The Relationship between Nutrient Concentration and Stream Insect Abundance
Darcie L. Quamme and Patrick A Slaney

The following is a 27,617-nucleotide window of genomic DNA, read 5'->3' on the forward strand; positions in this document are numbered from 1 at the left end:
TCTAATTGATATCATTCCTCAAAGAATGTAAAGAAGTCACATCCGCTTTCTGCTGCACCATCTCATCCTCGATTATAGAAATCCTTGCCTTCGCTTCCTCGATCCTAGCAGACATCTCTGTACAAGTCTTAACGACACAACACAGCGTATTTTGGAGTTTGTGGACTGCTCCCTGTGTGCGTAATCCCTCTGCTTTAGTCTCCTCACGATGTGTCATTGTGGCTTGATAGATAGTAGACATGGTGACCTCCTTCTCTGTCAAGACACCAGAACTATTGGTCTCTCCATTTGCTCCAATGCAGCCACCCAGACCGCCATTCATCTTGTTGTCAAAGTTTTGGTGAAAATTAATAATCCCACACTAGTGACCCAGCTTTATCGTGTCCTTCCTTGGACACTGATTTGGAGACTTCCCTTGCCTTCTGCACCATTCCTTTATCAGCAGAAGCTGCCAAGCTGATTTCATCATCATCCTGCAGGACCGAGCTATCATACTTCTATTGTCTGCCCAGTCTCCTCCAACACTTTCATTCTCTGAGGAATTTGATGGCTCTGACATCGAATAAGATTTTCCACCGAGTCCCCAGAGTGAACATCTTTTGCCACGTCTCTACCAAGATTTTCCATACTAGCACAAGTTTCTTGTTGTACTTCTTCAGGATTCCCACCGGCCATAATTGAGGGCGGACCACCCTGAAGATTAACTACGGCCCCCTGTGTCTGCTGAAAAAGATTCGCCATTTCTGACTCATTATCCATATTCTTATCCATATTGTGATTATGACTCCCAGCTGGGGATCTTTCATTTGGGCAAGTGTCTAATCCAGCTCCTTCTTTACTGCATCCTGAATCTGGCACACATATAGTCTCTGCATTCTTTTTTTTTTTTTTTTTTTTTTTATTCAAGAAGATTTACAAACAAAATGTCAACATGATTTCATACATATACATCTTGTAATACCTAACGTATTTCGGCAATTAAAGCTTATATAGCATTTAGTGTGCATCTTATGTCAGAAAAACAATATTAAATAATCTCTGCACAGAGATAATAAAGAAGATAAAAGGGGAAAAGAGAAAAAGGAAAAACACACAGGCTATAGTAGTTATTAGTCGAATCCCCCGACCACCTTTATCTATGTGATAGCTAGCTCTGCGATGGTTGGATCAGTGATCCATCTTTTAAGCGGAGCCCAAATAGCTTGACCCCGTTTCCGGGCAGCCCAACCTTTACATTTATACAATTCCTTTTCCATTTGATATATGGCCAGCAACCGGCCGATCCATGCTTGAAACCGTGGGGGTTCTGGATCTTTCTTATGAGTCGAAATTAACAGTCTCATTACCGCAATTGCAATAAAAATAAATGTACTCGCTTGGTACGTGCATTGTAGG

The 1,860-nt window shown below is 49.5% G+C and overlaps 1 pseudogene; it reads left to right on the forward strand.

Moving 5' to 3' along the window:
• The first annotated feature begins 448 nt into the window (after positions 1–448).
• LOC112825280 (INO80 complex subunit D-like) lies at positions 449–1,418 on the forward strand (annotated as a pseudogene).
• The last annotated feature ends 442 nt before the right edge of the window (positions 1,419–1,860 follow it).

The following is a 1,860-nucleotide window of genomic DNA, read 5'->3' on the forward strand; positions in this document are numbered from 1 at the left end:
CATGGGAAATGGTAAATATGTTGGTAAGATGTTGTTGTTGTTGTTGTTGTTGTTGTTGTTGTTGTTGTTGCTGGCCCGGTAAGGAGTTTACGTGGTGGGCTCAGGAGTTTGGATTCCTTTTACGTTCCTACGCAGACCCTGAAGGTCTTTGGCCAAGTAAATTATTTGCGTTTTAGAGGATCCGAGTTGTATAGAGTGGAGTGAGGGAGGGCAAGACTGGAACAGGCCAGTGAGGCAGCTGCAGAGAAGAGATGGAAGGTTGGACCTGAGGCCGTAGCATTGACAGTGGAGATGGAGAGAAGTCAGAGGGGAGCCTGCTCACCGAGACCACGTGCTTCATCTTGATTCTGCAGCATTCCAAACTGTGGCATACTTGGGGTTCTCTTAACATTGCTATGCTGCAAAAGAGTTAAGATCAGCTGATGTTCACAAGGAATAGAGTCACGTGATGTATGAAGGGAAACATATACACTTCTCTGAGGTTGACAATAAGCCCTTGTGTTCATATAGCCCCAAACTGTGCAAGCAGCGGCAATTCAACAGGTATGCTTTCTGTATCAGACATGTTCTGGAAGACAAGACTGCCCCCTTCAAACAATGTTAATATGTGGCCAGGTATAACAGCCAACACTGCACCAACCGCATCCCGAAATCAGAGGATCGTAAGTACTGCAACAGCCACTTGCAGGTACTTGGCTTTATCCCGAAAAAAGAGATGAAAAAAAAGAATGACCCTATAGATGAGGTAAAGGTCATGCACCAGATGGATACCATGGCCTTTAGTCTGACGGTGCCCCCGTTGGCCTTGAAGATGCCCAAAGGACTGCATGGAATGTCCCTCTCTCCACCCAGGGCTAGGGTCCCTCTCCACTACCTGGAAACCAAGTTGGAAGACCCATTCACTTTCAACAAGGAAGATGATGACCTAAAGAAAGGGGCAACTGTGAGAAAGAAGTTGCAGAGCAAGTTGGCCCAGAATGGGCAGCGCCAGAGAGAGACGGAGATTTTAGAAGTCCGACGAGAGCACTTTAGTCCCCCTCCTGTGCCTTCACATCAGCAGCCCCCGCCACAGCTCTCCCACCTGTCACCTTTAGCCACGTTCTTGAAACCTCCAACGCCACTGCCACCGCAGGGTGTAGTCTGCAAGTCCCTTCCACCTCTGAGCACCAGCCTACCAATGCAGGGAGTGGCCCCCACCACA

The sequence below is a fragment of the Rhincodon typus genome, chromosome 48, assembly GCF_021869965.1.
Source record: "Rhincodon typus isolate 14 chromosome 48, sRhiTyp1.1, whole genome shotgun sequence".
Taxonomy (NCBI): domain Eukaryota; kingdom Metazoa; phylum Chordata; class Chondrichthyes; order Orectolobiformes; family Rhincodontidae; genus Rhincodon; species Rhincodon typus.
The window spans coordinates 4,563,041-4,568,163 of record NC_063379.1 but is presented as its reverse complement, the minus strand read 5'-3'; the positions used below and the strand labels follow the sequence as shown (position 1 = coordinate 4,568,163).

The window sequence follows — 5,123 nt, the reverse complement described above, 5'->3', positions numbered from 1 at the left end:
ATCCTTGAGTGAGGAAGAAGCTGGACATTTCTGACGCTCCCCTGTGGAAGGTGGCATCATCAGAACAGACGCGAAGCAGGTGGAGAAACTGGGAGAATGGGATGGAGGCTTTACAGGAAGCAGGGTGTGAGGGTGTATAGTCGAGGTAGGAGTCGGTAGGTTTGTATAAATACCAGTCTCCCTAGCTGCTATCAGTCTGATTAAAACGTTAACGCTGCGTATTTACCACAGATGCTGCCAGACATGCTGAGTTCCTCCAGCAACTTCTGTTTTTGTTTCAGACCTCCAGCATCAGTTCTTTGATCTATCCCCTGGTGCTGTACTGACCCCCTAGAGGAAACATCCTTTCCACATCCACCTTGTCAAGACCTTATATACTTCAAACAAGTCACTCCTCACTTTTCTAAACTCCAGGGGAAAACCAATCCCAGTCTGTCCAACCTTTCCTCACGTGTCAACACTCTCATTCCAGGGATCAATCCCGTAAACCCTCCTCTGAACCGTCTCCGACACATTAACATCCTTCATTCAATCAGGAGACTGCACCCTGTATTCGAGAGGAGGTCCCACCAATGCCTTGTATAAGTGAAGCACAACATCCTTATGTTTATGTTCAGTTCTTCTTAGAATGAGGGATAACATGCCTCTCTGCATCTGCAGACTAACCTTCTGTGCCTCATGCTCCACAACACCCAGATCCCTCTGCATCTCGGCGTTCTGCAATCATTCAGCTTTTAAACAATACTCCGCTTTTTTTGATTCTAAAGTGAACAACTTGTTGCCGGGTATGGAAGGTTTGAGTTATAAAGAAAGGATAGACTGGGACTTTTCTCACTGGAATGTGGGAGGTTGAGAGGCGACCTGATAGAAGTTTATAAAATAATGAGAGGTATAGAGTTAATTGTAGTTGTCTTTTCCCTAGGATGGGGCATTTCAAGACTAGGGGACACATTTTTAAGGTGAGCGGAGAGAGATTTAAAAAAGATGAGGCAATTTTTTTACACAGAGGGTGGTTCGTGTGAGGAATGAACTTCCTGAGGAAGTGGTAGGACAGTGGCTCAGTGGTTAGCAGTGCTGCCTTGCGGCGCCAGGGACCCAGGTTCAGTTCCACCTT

Abstract.—The relationship between added soluble nutrient concentration and the abundance and taxonomic composition of stream insects was determined in an experiment using streamside troughs. Target phosphorus (P) concentrations were 0, 0.5, 2.5, 5, 10, and 50 µg/L at a N:P ratio of 1:1 (wt.:wt.). All treatments were replicated three times except 50 µg/ L, which was unreplicated. Peak algal biomass (PB) increased with nutrient concentration linearly to 7.4 mg/m2 at 2.5 mg P/L and reached an asymptote at 9.2 mg/m2 (2.7× the controls) at 10 µg P/L. Adult baetid mayflies increased 2- and 4-fold when caught in drift nets and emergent insect traps, respectively, at a phosphorus concentration of 10 µg/L compared with controls. Numbers of benthic baetids, nemourid, and perlodid stoneflies and hydroptilid and polycentripodid trichopterans increased 1.6, 2.3, 2.9, 2.8, and 1.2-fold, respectively, at 10 µg P/L compared with controls. Adult and nymphal baetids and benthic nemourids, perlodids, and hydroptilids initially increased rapidly at nutrient concentrations of 0–2.5 µg P/L and reached asymptotes at concentrations of 2.5–10 µg P/L. Exclusion of insects from a single unfertilized trough suggested that grazing limited peak biomass of periphyton to low levels. Increased abundances of aquatic insects resulted from greater periphyton availability at relatively low dissolved-nutrient additions ranging from 0.5 to 10 µg P/L.